Leeds United have been cleared of any financial impropriety over the Â£18m transfer of Rio Ferdinand from West Ham. Deloitte & Touche and the law firm Addleshaw Booth & Co carried out the review, and Leeds United plc issued a statement to the Stock Exchange.”The report confirms that the expenditure and payments for the transfer, including agents’ fees, were properly authorised in accordance with Leeds United policy,” it said. “The Audit Committee can also confirm that there is no evidence of any financial impropriety or lack of financial controls.”The former Leeds defender Jonathan Woodgate pulled on a Newcastle shirt for the first time yesterday as he prepared for his Premiership debut for the club. The England international eased his way through a 2-1 victory over Hartlepool United in a specially arranged friendly at the Magpies’ Darsley Park training headquarters to put himself into contention for a senior bow in Saturday’s league game with Chelsea.Jermaine Jenas was yesterday awaiting a scan on his ankle injury, with Newcastle fearing they could lose the midfielder for up to four weeks. Jenas suffered suspected ligament damage in training on Friday and missed the 3-0 win at Leeds the next day.
He seems likely to be unavailable for tomorrow’s Champions’ League game with Bayer Leverkusen at St James’ Park.The Manchester City striker Paulo Wanchope faces another month on the sidelines after dislocating his shoulder. The Bolton striker Henrik Pedersen will be out for up to five weeks with a shoulder injury.. Sir Alex Ferguson is tonight likely to provide Uefa, the governing body of European football, with incontrovertible proof that their campaign to reduce the size of the Champions’ League is well founded. Although Manchester United are one of the big European clubs lobbying to retain the current bloated structure, their manager is planning to rest players against Juventus in Turin Â a tie which is the very essence of the competition Â to keep them fresh for the Worthington Cup.
This improbable development will bring whoops of joy from officials of the beleaguered Football League, whose flagship competition had seemed, like many of its Nationwide League entrants, to be on its knees. Instead, it has been taken increasingly seriously by Manchester United and Liverpool this season, culminating in Sunday’s final at the Millennium Stadium.”We will have one eye on Sunday,” admitted Ferguson when discussing his team selection for tonight.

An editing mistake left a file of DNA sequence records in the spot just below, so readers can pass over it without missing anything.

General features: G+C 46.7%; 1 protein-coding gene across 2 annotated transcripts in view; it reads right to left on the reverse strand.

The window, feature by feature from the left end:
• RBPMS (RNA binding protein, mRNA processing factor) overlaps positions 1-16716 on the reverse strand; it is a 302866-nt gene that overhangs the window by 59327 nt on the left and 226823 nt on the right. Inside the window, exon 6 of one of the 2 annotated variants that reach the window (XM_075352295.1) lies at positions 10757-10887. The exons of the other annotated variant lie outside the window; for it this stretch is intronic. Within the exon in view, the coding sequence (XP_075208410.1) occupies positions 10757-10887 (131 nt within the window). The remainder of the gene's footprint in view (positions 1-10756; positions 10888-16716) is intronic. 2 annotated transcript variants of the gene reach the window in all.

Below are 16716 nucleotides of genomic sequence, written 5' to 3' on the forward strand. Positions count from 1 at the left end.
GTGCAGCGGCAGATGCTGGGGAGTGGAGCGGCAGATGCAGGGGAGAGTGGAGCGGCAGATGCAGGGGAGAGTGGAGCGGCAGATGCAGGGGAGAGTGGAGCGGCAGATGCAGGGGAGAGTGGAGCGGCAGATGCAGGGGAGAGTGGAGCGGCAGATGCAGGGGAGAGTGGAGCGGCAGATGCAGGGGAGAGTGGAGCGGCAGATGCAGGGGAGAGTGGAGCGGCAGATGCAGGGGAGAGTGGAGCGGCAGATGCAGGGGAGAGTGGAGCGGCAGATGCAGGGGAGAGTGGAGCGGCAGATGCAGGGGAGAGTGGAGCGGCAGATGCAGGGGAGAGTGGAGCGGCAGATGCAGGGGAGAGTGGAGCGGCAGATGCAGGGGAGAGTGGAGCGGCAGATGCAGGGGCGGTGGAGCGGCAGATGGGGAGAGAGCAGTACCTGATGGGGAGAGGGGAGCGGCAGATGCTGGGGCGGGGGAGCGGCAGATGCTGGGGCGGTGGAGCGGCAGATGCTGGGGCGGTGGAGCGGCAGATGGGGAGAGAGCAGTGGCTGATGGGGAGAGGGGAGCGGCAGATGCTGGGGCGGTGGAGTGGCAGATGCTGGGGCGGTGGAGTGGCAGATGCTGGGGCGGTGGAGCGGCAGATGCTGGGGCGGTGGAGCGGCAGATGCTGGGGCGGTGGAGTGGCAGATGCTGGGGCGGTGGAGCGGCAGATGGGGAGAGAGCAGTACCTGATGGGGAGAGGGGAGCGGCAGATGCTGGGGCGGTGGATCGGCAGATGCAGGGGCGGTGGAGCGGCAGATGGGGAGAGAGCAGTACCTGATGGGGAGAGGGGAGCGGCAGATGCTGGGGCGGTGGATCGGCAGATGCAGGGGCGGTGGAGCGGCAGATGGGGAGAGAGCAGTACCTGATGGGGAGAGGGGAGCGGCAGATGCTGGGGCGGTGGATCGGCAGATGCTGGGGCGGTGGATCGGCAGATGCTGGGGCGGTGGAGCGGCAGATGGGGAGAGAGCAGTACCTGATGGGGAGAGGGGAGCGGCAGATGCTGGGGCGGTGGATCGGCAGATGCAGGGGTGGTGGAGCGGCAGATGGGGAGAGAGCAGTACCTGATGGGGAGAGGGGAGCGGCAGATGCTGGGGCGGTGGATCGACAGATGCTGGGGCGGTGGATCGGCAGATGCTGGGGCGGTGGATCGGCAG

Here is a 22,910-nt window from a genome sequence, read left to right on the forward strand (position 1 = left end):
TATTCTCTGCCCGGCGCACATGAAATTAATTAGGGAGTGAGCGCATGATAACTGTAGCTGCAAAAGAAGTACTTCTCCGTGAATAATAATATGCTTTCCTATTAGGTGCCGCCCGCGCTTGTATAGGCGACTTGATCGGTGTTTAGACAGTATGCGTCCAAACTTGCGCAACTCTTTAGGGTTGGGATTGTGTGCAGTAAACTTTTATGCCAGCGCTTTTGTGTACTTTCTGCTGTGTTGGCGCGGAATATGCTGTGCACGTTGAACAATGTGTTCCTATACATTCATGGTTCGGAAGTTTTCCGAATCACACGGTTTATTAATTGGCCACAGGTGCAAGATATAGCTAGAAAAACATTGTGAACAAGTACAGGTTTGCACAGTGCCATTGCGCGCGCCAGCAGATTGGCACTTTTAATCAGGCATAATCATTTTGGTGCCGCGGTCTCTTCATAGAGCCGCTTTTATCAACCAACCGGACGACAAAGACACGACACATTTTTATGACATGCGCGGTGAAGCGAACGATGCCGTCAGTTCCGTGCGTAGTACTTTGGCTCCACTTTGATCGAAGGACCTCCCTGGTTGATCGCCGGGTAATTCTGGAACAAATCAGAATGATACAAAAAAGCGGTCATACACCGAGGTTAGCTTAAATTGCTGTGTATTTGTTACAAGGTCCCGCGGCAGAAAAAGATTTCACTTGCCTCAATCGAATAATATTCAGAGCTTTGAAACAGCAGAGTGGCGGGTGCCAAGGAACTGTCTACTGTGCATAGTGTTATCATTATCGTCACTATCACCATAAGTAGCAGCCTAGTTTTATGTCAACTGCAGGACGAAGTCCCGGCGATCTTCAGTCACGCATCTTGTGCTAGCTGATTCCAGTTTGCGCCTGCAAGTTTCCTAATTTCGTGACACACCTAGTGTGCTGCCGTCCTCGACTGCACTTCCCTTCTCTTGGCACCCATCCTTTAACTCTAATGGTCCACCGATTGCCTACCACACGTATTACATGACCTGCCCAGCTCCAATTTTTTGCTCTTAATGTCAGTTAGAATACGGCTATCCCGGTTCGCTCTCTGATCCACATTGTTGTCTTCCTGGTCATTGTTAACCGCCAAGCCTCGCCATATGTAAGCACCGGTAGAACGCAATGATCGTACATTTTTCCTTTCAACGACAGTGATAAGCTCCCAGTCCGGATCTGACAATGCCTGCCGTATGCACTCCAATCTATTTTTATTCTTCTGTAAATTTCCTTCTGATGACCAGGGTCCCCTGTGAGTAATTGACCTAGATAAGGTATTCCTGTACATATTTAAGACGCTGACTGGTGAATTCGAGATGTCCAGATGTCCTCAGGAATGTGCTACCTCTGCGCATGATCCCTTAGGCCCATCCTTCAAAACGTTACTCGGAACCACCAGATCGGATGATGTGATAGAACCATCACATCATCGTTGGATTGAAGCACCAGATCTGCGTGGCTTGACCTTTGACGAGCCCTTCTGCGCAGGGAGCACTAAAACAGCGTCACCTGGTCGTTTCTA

“If there is anyone who is at all a doubt, they won’t play.”Had United booked a quarter-final place Ferguson’s decision to prioritise a competition he previously dismissed would be unremarkable; but they still need a point at the Stadio Delle Alpi to be sure. While they have the safety net of a subsequent home tie with Basle, yesterday’s assertion that “we can take a risk” reflects both the pressure of going 21 months without a trophy and the long rivalry with Sunday’s opponents. But it is also a result of playing Juventus eight times in seven seasons. As much as Ferguson and Gary Neville waxed lyrical about the famous comeback victory here in 1999, and the significance of what Neville described as an “eye-opening” defeat three seasons previously, the fixture is no longer such a stand-out This is hardly surprising. Before 1996 United had met Italian opposition eight times in 40 seasons This is their 13th subsequent such tie As Neville remarked: “There are a lot of familiar faces. We know a lot about each other.”The most likely players to be rested are Roy Keane, whose recalcitrant hip is becoming a major irritant, David Beckham, who is carrying a calf injury, and Ruud van Nistelrooy who, where United are concerned, is irreplaceable.